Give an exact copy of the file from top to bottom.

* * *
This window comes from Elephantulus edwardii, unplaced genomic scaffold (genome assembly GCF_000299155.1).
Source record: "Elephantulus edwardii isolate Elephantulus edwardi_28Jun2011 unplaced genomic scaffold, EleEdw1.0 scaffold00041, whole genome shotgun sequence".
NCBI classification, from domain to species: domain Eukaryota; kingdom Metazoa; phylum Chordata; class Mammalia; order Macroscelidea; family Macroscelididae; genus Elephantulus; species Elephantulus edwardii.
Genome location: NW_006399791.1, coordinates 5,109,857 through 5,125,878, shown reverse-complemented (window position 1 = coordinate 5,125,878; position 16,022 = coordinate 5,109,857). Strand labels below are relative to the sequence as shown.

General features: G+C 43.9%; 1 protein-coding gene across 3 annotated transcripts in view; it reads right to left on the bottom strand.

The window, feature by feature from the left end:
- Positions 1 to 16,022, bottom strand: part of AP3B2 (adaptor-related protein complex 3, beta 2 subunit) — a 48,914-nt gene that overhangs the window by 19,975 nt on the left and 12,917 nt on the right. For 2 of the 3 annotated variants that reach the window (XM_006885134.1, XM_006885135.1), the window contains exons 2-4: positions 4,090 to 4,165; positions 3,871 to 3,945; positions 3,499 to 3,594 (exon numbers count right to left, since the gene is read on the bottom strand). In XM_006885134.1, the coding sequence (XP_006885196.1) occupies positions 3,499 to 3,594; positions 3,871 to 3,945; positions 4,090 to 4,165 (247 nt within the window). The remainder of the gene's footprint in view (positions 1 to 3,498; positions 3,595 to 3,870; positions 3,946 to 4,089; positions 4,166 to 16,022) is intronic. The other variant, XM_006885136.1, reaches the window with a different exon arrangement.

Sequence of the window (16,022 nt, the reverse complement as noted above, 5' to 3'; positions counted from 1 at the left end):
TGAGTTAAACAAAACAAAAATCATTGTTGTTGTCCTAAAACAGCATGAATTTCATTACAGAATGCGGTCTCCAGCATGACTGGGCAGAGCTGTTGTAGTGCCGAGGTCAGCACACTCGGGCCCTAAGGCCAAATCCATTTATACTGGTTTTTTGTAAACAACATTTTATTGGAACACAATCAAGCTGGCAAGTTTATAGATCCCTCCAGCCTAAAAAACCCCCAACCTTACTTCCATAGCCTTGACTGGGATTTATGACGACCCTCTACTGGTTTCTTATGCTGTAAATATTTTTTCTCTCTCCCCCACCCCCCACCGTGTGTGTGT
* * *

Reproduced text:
This window comes from Elephantulus edwardii, unplaced genomic scaffold (genome assembly GCF_000299155.1).
Source record: "Elephantulus edwardii isolate Elephantulus edwardi_28Jun2011 unplaced genomic scaffold, EleEdw1.0 scaffold00041, whole genome shotgun sequence".
NCBI classification, from domain to species: domain Eukaryota; kingdom Metazoa; phylum Chordata; class Mammalia; order Macroscelidea; family Macroscelididae; genus Elephantulus; species Elephantulus edwardii.
Genome location: NW_006399791.1, coordinates 5,109,857 through 5,125,878, shown reverse-complemented (window position 1 = coordinate 5,125,878; position 16,022 = coordinate 5,109,857). Strand labels below are relative to the sequence as shown.

General features: G+C 43.9%; 1 protein-coding gene across 3 annotated transcripts in view; it reads right to left on the bottom strand.

The window, feature by feature from the left end:
- Positions 1 to 16,022, bottom strand: part of AP3B2 (adaptor-related protein complex 3, beta 2 subunit) — a 48,914-nt gene that overhangs the window by 19,975 nt on the left and 12,917 nt on the right. For 2 of the 3 annotated variants that reach the window (XM_006885134.1, XM_006885135.1), the window contains exons 2-4: positions 4,090 to 4,165; positions 3,871 to 3,945; positions 3,499 to 3,594 (exon numbers count right to left, since the gene is read on the bottom strand). In XM_006885134.1, the coding sequence (XP_006885196.1) occupies positions 3,499 to 3,594; positions 3,871 to 3,945; positions 4,090 to 4,165 (247 nt within the window). The remainder of the gene's footprint in view (positions 1 to 3,498; positions 3,595 to 3,870; positions 3,946 to 4,089; positions 4,166 to 16,022) is intronic. The other variant, XM_006885136.1, reaches the window with a different exon arrangement.

Sequence of the window (16,022 nt, the reverse complement as noted above, 5' to 3'; positions counted from 1 at the left end):
TGAGTTAAACAAAACAAAAATCATTGTTGTTGTCCTAAAACAGCATGAATTTCATTACAGAATGCGGTCTCCAGCATGACTGGGCAGAGCTGTTGTAGTGCCGAGGTCAGCACACTCGGGCCCTAAGGCCAAATCCATTTATACTGGTTTTTTGTAAACAACATTTTATTGGAACACAATCAAGCTGGCAAGTTTATAGATCCCTCCAGCCTAAAAAACCCCCAACCTTACTTCCATAGCCTTGACTGGGATTTATGACGACCCTCTACTGGTTTCTTATGCTGTAAATATTTTTTCTCTCTCCCCCACCCCCCACCGTGTGTGTGT